Are we living through the least violent moment in human history? Has there ever been an age, during the past 10,000 years, with fewer wars or mass killings or chances of being murdered?
The answer seems, to me, almost self-evident. There are terrible wars today, but they are extremely scarce, not very intense and do not affect the lives of many people. If we assume that Afghanistan, Iraq, Libya, Sudan, Syria and Somalia are all “at war” today and all their people are affected, that means that just over 2 per cent of the world’s people know war. If you add simmering events like the Western Sahara conflict, the Middle East showdown and the Mexican drug wars, you might, at a stretch, get up to 4 per cent.
Never before has this been the case. Forty years ago, at least a tenth of the world appeared to be in conflict; 70 years ago, more than half the world was. Earlier, it was no better: Pre-modern history (before 1500) was exceedingly murderous and violent, followed by half a millennium when near-total war was more norm than exception. Violent crime has become a rarity, rather than a part of daily life, almost everywhere. Not only violence, but the attitudes that glorify violence, are now rare exceptions rather than cultural norms.
I realize this. Yet I am also guilty of helping create the opposite perception. I have reported on dozens of murders, more than one mass slaying, and I have done much reporting from Afghanistan, Libya, Bosnia, Kosovo and other places stricken with violence. I offer no apology: We need to know about these things. But the totality of all these front pages does create a false perception of the state of the world.
To help me atone for this, the Canadian evolutionary psychologist Steven Pinker has done a great service by pulling together all the data on violence and war from the past 15,000 years.
“Violence,” he concluded in a lecture in Napa, Calif., in advance of a forthcoming book The Better Angels of Our Nature, “has been in decline over long stretches of time, and we may be living in the most peaceful time in our species’ existence.”
His evidence is overwhelming. If you look at the odds that a death will occur by violence, paleontological investigations show that in prehistoric and pre-modern times it ranged from 5 per cent to 60 per cent, but averaged around 15 per cent – that is, more than one in six deaths were violent. In modern times, this figure peaked at around 3 per cent worldwide in the 20th century (including all wars, genocides and famines); today it is about three one-hundredths of 1 per cent.
Homicide rates have seen a 50-fold decline from the Middle Ages to the present, with a slight uptick in the second half of the 20th century (which raised them back to early 20th-century levels) and then a further drop after 1990.
Dr. Pinker finds the same sharp, near-constant declines in every category he examines: Judicial torture, capital punishment, slavery, rape, lynching, hate crime, racial hostility, spouse-murder, domestic violence, child abuse – everything that can be measured has seen a marked and almost constant downward slant.
But the most important attention that Dr. Pinker devotes is to the past hundred years. For although wars became far less frequent in the 20th century, they obviously became more deadly. The Second World War, the Nazi and Soviet genocides and famines were the deadliest individual events in human history (even if the odds of dying by violence were still higher in earlier centuries).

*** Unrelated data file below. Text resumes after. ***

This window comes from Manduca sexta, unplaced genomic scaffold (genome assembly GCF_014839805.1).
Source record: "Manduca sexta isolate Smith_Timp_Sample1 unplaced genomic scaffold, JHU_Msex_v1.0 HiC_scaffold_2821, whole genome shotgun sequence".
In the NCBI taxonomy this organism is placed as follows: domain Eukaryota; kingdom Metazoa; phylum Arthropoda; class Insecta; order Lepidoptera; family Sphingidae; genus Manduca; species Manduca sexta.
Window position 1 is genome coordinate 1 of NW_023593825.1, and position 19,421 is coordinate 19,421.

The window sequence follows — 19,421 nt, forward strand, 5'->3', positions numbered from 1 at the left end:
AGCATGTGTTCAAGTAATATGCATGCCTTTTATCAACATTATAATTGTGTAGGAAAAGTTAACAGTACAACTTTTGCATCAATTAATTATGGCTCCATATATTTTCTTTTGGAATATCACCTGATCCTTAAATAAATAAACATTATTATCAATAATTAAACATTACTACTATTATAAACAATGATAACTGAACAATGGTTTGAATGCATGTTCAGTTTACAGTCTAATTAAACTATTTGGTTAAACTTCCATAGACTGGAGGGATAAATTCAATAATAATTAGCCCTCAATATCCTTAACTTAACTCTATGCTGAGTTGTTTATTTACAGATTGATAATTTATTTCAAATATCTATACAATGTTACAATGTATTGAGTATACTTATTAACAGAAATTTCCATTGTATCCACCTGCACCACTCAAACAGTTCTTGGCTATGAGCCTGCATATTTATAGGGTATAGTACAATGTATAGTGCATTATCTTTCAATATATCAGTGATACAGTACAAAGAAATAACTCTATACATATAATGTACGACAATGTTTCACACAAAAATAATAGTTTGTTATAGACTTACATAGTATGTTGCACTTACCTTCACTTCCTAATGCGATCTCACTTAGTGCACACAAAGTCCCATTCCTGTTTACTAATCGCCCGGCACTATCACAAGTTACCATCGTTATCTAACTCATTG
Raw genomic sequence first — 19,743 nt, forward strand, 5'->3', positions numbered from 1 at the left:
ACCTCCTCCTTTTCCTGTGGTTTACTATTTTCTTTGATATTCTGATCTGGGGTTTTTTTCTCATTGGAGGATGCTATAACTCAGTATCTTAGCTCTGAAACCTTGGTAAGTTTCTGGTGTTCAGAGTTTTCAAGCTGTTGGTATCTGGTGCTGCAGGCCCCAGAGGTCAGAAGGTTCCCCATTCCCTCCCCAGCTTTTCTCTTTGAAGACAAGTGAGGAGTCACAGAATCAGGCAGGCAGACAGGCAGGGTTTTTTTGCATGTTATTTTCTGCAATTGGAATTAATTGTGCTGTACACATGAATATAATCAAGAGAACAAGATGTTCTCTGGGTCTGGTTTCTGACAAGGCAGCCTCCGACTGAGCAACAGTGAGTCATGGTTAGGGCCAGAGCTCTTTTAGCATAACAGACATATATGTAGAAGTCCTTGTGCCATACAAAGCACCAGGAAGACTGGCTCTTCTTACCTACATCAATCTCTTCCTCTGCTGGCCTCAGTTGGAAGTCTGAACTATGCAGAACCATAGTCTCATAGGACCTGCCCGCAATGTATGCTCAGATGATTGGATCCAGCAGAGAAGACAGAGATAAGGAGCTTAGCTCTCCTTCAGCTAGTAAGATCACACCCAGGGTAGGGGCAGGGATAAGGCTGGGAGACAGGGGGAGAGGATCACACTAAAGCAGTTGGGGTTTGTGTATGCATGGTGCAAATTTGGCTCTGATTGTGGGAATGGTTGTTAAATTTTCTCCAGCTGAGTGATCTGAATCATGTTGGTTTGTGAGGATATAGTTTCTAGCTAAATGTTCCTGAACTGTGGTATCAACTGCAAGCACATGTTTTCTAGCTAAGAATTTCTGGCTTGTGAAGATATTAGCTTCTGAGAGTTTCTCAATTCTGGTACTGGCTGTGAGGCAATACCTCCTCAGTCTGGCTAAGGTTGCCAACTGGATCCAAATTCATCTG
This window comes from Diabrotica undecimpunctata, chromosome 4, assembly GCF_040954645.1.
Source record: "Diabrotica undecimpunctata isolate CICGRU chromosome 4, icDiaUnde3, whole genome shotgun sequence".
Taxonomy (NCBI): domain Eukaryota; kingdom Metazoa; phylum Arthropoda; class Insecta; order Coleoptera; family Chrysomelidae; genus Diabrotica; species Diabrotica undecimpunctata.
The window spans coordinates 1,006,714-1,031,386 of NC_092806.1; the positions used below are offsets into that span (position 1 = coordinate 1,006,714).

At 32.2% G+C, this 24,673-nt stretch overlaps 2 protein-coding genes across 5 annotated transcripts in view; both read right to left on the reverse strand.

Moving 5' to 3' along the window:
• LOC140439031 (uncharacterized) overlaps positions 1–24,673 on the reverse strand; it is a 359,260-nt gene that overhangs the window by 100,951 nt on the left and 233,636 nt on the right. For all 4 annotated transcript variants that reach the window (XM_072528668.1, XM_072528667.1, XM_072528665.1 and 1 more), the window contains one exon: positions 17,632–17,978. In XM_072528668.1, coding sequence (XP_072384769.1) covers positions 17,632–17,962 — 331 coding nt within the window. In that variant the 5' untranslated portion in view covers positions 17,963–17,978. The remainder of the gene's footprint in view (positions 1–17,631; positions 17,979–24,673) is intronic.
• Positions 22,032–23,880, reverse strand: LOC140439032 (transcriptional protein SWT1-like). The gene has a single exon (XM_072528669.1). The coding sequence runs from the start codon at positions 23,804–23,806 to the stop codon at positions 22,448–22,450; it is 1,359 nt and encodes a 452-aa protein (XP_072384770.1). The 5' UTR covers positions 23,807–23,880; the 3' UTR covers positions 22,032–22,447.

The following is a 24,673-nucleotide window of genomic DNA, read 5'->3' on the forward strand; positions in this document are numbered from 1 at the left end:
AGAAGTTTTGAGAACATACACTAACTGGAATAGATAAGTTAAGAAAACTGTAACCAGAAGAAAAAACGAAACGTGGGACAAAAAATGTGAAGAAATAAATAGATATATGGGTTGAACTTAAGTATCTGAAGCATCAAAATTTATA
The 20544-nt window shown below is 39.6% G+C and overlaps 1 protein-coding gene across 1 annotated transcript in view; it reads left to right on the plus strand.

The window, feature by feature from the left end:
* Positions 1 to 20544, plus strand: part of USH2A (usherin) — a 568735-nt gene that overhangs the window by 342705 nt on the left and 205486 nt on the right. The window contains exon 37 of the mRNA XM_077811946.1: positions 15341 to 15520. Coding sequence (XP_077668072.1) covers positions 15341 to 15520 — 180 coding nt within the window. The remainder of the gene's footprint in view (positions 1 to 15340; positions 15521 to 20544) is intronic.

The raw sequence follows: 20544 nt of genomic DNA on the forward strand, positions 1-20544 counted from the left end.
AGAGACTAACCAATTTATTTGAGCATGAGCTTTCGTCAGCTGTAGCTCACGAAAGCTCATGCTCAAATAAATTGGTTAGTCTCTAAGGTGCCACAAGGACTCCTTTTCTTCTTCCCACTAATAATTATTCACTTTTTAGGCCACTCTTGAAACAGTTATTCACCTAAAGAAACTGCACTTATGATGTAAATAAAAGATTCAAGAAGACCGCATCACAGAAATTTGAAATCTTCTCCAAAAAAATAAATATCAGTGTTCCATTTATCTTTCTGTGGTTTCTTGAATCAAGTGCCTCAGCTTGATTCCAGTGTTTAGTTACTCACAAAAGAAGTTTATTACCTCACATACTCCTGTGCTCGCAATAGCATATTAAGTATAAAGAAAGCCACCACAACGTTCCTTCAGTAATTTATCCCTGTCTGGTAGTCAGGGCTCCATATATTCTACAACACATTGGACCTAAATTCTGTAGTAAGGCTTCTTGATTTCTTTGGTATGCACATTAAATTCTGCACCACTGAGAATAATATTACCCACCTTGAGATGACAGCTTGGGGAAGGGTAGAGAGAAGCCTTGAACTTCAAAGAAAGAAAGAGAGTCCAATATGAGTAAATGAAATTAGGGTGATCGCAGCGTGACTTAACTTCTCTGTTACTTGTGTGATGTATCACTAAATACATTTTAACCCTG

In the six decades since the Second World War, though, wars have stopped being the major concerns of the world. Deaths from war peaked in the late 1940s and early 1950s at about 300 deaths per 100,000 people. They then fell below five deaths per 100,000. Since about 1990 – even including the Iraq and Afghanistan conflicts, which together killed more than 125,000 civilians – these decades have seen immeasurably little war death, far below one person per 100,000.
What has caused this dramatic shift away from war and violence? Steven Pinker argues that Thomas Hobbes was right: The creation of a “Leviathan” of governments and laws has reduced the incentives for violence; in short, it has civilized us. And the pacifying effects of global commerce have reduced the incentives for violence between states. To this, he adds the “expanding circle” of empathy caused by modern transportation and communications, and the “escalator of reason” caused by fast-expanding education and literacy. If you wanted to sum all these theories up, you could say that violence simply stopped making sense.
It is more than just popular misunderstanding and newspaper headlines that lead us to believe that the world has become more, not less, violent. This is built a long tradition of human thought, rooted in Christian notions of original sin. A great many Enlightenment thinkers, chief among them John Locke, believed that the Hobbesian “state of nature” was actually an idyll of natural law and cooperation, only to be soiled by the damaging effects of civilization. This idea was picked up by Karl Marx, who saw precapitalist society as inherently peaceful and cooperative, and amplified by some anthropologists such as Marshall Sahlins, who in his book Stone Age Economics argued that prehistoric humans were peaceful and cooperative. But a wider anthropological perspective shows that primitive humans are likely highly organized and cooperative, but are also highly reliant on violence as a means of survival.
But there is one thing that neither Dr. Pinker nor I can answer: Is this sharp twenty-first century decline in violence permanent? Or are we living in a trough between two terrible peaks, a calm before another global storm? On this, we can only hope.